After 12 years of renting, my wife and I decided to buy an apartment.
finished the renovations (well it’s Israel, so do you ever really finish the
renovations?) and Tuesday morning the movers came.
It’s important to note
that the apartment we bought is directly underneath the one we have been
renting, so our “big” move is basically going down 14
Nonetheless, we decided that since we were moving downstairs, we
would have movers take the heavy stuff, and we would move the rest of the
clothes, dishes et al by ourselves. We have two weeks until we need to be out of
our rental, so in order to put things in their proper place and not have to go
through the whole “boxes everywhere” process, we felt this would be
As we go through shelf by shelf and drawer by drawer we see how
much crap we have managed to accumulate over the years. Never-used wedding
presents that were so bizarre they couldn’t even be re-gifted, numerous
“beginning to count numbers 1-10” books (ever notice they all use farm animals),
T-shirts vintage 1990 from running a Starbucks 8-kilometer run for the beach
back in Seattle, suits that are in good condition but about six sizes to small
that I kept in just in case I get back to my senior year of high school weight,
and so forth – you get the picture.
I never would have imagined how
similar this process is to investing.
Last week I met with
someone who inherited a portfolio from his mother.
He was in his late 50s
and starting to plan for retirement. He was looking to be much less aggressive
and more focused on generating income. In the portfolio were some of the usual
suspects, such as AT&T and shares of all the spinoffs that were known as the
Baby Bells, some of which have gone bankrupt. There were some once highflying
tech stocks from the Internet bubble, such as JDS Uniphase, which lost about 99
percent of its value; and the once-hot First Solar, which traded at $300 per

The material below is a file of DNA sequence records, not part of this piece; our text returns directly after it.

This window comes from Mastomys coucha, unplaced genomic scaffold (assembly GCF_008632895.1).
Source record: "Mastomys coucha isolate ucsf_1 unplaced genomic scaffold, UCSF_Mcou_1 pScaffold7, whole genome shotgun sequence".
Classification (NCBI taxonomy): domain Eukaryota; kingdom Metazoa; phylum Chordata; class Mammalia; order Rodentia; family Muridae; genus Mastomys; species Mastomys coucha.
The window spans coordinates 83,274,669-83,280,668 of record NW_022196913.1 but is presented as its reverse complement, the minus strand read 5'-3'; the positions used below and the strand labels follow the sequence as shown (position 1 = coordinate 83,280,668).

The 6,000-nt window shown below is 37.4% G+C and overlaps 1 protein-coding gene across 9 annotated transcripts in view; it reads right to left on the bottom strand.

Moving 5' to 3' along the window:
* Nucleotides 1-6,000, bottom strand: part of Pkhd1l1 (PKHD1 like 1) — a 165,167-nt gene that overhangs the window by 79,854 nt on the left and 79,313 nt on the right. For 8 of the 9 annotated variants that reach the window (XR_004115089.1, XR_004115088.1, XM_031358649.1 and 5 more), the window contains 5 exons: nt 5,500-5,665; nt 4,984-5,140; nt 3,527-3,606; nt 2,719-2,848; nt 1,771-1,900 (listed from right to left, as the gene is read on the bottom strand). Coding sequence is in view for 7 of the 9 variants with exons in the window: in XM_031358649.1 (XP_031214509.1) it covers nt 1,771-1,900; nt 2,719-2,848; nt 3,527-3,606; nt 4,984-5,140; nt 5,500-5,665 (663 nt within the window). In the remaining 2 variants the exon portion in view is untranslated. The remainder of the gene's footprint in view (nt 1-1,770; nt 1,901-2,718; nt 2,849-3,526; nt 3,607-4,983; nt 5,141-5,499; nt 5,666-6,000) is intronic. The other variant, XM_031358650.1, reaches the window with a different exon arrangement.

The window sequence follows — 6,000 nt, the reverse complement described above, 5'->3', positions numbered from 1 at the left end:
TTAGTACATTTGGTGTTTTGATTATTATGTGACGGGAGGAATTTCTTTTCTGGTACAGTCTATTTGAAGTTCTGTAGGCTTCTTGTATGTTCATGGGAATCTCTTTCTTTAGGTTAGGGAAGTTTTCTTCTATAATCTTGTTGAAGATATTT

share four years ago and now sits at $15. While reviewing the portfolio it was
like a trip down memory lane of every hot sector on Wall Street over the last 40
Well-know investment manager Rick Ferri sums it up: “Ask
experienced advisers how many portfolios they’ve reviewed that lack philosophy,
strategy and discipline and you’ll make them laugh. That’s because almost all
portfolios lack these elements.
Investors say they’ve got them, or think
they have them, but their portfolios don’t show it. They hold a smorgasbord of
randomly collected investments that have no relationship to each other except
that they all tend to be popular ideas from days gone by.
eye will spot this trail of trends reaching back many years and can estimate
each one’s purchase date. When I review a portfolio, I’ll often I say something
like, ‘I bet you bought this emerging-market fund around the summer of 2007 and
that commodity fund in early 2008.’ I’m right most of the time. How do I know?
That’s when other undisciplined investors were buying the same funds!”
I can’t stress enough the importance of getting your portfolio current. I don’t
mean making the same mistakes of yesteryear and buy what’s hot today – that’s
not getting current. Rather, investors need to sit down and figure out what
their financial goals and needs are and then create a portfolio that will help
get you there.
For retirees looking for supplemental income, a portfolio
of some wind-power and camera stocks probably doesn’t make sense. So-called
dividend champions – companies that have raised their dividend consecutively
over decades – for example, such as Clorox, Proctor and Gamble or Walgreens –
may be more appropriate.
Maybe a globally balanced portfolio is more
suitable for you depending on your goals.
The point is that in order for
your money to work for you in an efficient manner, you need to take the time to
get rid of the junk, understand the purpose of the portfolio and then use a
disciplined strategy that suits your own specific financial
Aaron Katsman is a licensed
financial adviser in Israel and the United States who helps people with US